Fans of the hit song “Pompeii” rejoice! It has been three years since their last album, but British indie pop band Bastille has released their second album. True to its title, Wild World showcases two wild worlds—the physical world we are currently living in, and the world within someone struggling to hide their demons.
The tracks are a combination of R&B, rock, electro and pop with meaningful, yet catchy lyrics. A majority of the tracks begin slow and dreamy, with the instruments at a lull and lead singer Dan Smith’s voice spotlighted until a guitar riff or drum beat introduces a pounding chorus. A listen to the album will result in toes tapping and wheels turning in the brain as the album’s core messages are contemplated.
In the album’s lead single “Warmth,” Smith sings about the “circus-like atmosphere” of our world today. Amidst the upbeat and electric rhythm, Smith sings about wanting to be distracted from the wild world.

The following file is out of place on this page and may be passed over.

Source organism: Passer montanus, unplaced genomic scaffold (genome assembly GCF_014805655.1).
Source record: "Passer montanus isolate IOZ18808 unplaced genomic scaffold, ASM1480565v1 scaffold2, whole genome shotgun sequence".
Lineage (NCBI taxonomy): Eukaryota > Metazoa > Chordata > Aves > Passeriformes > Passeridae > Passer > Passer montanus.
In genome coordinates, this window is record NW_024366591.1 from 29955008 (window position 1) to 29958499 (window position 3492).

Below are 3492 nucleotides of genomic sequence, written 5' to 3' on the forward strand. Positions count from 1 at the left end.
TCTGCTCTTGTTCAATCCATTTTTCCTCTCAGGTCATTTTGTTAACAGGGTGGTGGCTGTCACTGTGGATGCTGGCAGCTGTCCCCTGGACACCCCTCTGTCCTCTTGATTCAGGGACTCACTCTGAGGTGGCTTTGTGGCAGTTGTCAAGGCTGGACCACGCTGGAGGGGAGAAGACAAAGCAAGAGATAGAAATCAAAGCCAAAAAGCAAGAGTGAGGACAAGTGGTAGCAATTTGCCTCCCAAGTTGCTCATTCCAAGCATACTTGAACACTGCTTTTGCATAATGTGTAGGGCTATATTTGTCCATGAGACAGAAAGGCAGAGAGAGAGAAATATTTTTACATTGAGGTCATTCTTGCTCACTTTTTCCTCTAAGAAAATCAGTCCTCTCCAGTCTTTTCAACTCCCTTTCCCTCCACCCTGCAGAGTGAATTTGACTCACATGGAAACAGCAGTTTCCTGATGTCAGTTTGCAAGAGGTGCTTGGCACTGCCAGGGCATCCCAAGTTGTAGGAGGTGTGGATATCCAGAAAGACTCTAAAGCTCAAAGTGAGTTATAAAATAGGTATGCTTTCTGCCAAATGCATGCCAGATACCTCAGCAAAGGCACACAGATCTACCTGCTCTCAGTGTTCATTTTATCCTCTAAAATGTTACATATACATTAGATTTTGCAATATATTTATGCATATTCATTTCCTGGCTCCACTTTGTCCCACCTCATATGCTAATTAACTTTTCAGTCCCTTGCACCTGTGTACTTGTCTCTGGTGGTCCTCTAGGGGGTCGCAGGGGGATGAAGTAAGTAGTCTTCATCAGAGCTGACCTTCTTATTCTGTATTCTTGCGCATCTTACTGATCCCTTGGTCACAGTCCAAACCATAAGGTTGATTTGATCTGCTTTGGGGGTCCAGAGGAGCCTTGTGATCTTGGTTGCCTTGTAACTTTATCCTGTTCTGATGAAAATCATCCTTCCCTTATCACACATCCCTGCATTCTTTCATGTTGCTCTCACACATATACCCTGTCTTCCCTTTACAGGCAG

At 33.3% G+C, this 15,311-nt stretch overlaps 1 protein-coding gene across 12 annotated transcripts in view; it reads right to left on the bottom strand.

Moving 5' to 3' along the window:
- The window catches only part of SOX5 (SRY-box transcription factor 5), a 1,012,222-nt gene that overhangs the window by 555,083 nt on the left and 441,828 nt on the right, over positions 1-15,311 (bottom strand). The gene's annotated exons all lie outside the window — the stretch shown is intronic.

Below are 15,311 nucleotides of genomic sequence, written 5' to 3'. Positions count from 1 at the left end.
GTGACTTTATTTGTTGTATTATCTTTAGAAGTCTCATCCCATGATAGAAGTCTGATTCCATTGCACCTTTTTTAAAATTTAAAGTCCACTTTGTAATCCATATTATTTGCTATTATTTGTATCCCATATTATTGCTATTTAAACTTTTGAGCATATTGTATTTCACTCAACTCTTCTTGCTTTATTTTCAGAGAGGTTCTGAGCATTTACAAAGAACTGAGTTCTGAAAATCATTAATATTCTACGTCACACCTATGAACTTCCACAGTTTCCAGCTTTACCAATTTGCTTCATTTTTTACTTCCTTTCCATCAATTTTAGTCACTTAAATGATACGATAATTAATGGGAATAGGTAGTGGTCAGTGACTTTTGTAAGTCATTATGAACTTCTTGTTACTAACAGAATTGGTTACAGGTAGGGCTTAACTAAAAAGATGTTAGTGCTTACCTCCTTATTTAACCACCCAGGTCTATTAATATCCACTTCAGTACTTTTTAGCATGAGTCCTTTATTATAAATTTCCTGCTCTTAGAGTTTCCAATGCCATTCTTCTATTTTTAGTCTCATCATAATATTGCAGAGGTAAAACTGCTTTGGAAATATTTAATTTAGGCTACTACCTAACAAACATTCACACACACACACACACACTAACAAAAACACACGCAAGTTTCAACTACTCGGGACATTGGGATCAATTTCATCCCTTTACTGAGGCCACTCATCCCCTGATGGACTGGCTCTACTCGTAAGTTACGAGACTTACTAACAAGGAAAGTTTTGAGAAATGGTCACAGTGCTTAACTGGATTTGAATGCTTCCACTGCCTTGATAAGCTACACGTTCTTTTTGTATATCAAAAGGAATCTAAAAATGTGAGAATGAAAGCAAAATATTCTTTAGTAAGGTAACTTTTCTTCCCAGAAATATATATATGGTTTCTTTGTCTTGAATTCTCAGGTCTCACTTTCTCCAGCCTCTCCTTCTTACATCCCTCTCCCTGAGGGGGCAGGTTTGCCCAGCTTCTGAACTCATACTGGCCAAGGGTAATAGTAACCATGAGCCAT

The other tracks also dig into gritty themes such as death, anxiety, insecurities and revenge. “Four Walls” (The Ballad of Perry Smith) is about carrying burdens; Smith uses murderer Perry Smith as an illustration of being trapped with bearing burdens for a lifetime. The track includes several unique instruments alongside Smith’s voice to create a haunting tune. In “Send Them Off!” Smith longs to be free of his insecurities and demons. His voice is backed by a spirited jazz ensemble; the mix of bass and brass produces a memorable sound. After all the heavy messages, Smith searches for hope and a foundation in “Anchor.”
Overall, Bastille followed up with a strong and unique second album. They expanded their sound to include a fresh mix of several genres throughout to accompany the raw lyrics. The tracks definitely make an impact: they are simultaneously weighted and infectious. However, even though there is a variety of sounds, the tracks sometimes have repetitive beats, and most of the songs contain talking which is weird and annoying. Even with that, the album has powerful messages and successfully exemplifies the physical and mental wild world.